July 18, 2024

Peverel: how to sell up and avoid the fees

Are you in a retirement property, and in a position of trying to break free fron Peverel?  Maybe you’ve decided to move.  Or maybe bereavement has forced a sale.

Here are a few pointers to guide you on your way, which have been collated from actual experiences.

However, if any of you have anything to add – please put a comment on this site.  There may be other helpful hints out there for sharing, and we will keep the information updated.

Sell with Peverel

The Peverel Web includes its very own in-house estate agent: Retirement Homesearch.  If you want to put more money in the Peverel Pocket, go right ahead and use them.

However, it would be wise to do some checking first. For example, does your lease include a requirement to use Retirement Homesearch when selling?

It is very doubtful.  It’s much more likely that you’re free to use any agent you choose.  Nevertheless, don’t be surprised if you are pressured to use them – particularly by house managers.

House managers show prospective purchasers round on behalf of Retirement Homesearch – and receive a kick-back for any successful sale they are involved in.  (A contributor to the Peverel Action website states the amount is currently £150.)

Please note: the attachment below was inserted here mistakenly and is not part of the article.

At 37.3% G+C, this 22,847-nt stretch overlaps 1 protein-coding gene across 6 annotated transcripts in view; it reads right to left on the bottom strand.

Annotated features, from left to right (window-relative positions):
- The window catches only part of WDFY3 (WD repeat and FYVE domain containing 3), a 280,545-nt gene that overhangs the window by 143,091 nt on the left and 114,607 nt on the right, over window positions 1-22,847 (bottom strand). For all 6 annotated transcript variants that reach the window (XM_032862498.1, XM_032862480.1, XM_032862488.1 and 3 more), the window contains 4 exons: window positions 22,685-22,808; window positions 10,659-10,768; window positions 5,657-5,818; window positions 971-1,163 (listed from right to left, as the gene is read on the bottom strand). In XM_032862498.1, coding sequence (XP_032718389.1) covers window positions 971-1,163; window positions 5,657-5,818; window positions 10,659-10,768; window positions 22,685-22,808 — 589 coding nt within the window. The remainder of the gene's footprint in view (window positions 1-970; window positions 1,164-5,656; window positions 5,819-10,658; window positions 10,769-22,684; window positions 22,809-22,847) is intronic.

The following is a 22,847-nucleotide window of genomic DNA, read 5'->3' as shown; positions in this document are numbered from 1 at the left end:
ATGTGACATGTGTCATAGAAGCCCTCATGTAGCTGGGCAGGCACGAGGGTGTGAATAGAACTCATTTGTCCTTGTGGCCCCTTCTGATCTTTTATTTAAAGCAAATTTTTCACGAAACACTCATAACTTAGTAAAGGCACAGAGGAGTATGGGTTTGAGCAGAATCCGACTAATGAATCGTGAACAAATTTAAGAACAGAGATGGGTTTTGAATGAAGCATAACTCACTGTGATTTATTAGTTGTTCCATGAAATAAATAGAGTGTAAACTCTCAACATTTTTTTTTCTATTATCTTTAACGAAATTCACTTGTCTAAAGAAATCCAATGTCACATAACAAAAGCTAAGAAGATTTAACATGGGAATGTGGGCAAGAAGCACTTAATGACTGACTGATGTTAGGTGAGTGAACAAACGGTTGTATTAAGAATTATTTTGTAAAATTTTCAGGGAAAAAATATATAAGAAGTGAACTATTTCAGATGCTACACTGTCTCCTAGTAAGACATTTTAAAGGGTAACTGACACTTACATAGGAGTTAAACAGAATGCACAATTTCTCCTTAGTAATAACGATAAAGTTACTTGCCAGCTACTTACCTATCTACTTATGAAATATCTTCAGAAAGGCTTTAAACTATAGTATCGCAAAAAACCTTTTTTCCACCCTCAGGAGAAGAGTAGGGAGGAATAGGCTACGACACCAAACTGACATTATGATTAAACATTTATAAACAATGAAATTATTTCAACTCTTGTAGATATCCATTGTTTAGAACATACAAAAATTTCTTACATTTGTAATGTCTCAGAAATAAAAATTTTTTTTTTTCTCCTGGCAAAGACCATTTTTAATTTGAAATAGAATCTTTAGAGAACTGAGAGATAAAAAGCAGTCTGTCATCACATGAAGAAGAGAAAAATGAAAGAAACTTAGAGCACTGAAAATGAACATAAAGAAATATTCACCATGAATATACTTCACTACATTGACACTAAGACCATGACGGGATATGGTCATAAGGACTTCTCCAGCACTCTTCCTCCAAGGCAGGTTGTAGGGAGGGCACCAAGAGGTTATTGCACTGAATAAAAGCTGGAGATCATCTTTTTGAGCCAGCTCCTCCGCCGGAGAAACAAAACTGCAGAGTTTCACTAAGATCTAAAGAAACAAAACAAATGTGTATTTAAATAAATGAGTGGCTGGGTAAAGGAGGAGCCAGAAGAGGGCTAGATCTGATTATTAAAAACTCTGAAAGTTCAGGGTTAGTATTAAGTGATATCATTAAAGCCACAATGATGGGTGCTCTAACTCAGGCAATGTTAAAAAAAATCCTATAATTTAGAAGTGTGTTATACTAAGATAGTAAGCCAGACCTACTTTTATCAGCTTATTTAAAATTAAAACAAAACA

So don’t be surprised if they push this option.  Or even give the impression you’re obliged to use them.

Don’t be misled!  Check your lease, and local agents’ fees and services.  You might be pleasantly surprised how they compare.

Also, before committing yourself, check how the advert will appear.  We’ve seen Retirement Homesearch advertising specific flats for sale online, but the details turn out to be generic ones, which could apply to any of the properties in the development.  We don’t believe Retirement Homesearch does any measurement or photography.  Not useful for prospective purchasers!  And exceptionally lazy.

Your lease undoubtedly prohibits the display of an agent’s board.  However, there will most likely be a generic board outside, to alert passers-by that there are retirement properties for sale.  If the board only mentions Retirement Homesearch – complain vigorously.  This is probably not only in contravention of the lease, but also represents a restraint of trade.

Some developments put a list of properties for sale on the internal noticeboard.  You are entitled to have your property included on the list.  It’s not just for advertising the Retirement Homesearch ones.